Tuesday, March 8, 2011


We'd been on the road for about 2 weeks at this point, but definitely were not ready to stop. Our next stop would by Ho Chi Minh City, Vietnam. We planned to spend two nights and three days in the countries capital named after Communist leader Ho Chi Minh. It would just be Justine, Brian, Chris and I in Saigon as others had moved onto different parts of their travels. Our first stop was the Ben Thanh Market, which was just like any other fake stuff market I have been to across Asia. We picked up a couple of cool souvenirs, had some Pho and left. For our next stop we wanted to go to the War Crimes museum.

I knew a little bit about the Vietnam War through various history and poli sci classes throughout college, but nothing prepared me for this. Upon walking into the museum, you immediately see a handful of Agent Orange victims sitting by a donation box at the front door. According to Wikipedia, the US used Agent Orange for the following reason:

During the Vietnam War, between 1962 and 1971, the United States military sprayed 20,000,000 US gallons (80,000,000 L) of chemical herbicides and defoliants in Vietnam, eastern Laos and parts of Cambodia, as part of Operation Ranch Hand. The program's goal was to defoliate forested and rural land, depriving guerrillas of cover; another goal was to induce forced draft urbanization, destroying the ability of peasants to support themselves in the countryside, and forcing them to flee to the U.S. dominated cities, thus depriving the guerrillas of their rural support base and food supply.

The following is what resulted in thousands of people:
I knew the museum trip was going to be sad and weigh heavily on me, but I didn't quite realize just how bad it would be. We wandered the museum looking at the various exhibits explaining the Vietnamese side of the war. I've never really looked at history from a different perspective before. From grade school on we only learn of things from the side of the US. It would be nice if were at least taught that there was a different side to the story, one that may or may may not be beneficial to US citizens. Overall I was glad that I got the opportunity to see this museum. Now I know some of it was most certainly anti-US propaganda, but at the same time there were certain levels of truth to a lot of the things I learned. Here are some pictures from the museum below.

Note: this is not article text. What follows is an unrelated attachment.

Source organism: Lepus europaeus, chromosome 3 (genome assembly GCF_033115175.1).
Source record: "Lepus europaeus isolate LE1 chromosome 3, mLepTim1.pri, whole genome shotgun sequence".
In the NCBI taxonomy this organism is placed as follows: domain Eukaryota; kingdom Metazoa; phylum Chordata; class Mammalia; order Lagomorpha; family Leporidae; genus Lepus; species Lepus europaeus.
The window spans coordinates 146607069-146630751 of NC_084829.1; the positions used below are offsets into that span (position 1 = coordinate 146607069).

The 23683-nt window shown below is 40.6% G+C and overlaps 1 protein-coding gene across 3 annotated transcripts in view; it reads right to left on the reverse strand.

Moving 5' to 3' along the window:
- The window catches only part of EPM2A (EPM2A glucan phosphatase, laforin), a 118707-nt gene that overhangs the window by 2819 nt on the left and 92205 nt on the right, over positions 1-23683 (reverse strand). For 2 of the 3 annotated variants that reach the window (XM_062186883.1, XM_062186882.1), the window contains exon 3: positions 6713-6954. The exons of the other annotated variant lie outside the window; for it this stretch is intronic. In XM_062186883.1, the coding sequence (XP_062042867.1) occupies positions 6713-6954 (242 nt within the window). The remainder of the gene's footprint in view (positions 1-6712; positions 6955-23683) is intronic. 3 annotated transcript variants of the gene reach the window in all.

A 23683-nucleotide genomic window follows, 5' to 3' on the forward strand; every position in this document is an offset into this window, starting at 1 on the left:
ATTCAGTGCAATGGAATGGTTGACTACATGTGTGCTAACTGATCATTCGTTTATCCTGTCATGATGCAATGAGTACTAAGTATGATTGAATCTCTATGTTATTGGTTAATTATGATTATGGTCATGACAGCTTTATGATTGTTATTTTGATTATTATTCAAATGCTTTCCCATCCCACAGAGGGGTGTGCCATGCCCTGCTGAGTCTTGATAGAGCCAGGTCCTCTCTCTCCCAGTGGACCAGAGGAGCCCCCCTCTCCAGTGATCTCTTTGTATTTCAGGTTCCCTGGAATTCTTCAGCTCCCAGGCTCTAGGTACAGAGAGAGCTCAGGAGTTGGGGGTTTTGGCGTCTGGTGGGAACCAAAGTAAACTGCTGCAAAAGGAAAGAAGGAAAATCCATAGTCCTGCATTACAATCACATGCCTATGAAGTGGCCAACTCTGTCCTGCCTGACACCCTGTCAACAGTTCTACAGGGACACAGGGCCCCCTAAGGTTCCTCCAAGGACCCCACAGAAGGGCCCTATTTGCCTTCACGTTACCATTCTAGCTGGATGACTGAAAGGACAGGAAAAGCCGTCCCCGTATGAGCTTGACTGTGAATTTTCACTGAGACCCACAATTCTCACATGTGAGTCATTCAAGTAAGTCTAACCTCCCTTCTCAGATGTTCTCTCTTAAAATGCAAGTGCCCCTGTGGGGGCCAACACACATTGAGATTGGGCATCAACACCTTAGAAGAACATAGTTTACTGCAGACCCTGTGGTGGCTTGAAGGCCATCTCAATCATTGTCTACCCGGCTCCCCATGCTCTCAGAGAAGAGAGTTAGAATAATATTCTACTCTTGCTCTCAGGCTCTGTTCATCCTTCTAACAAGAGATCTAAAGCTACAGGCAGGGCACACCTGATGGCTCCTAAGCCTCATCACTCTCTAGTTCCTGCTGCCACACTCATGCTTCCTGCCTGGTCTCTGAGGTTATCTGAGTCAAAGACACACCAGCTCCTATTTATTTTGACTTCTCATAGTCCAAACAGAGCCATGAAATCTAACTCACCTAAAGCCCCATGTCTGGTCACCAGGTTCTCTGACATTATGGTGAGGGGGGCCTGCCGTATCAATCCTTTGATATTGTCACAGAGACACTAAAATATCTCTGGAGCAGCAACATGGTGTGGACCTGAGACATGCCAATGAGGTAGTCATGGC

Images and quotes like the ones featured above went on in room after room, it was crazy. You would think you would finally read something or see something that was even the smallest bit positive, but it just never. It was an intense experience to say the least.

After the museum, we headed over to the Reunification Palace. A couple of years after the US left the country, the North Vietnamese finally overran the South in Saigon and took over the Palace where the South Vietnamese brass was located. It wasn't anything too special, but definitely worth checking out if in Saigon. Here are some pictures from the Palace.

After a long day, we decided to head back to the hotel for some much needed rest. That night we got drinks at The Rex and wandered the streets a bit. The Rex was a famous hangout spot for US military personell during the war so we figured it would be a cool place to grab a drink and catch the skyline. Here are some pictures of the hotel and the rooftop bar below. (The drink I ordered was called "Going To South Africa" and had like 6 different types of alcohol in it, it also had a pink color and wide assortment of fruits included in it, i wasn't to proud of it went it arrived to say the least)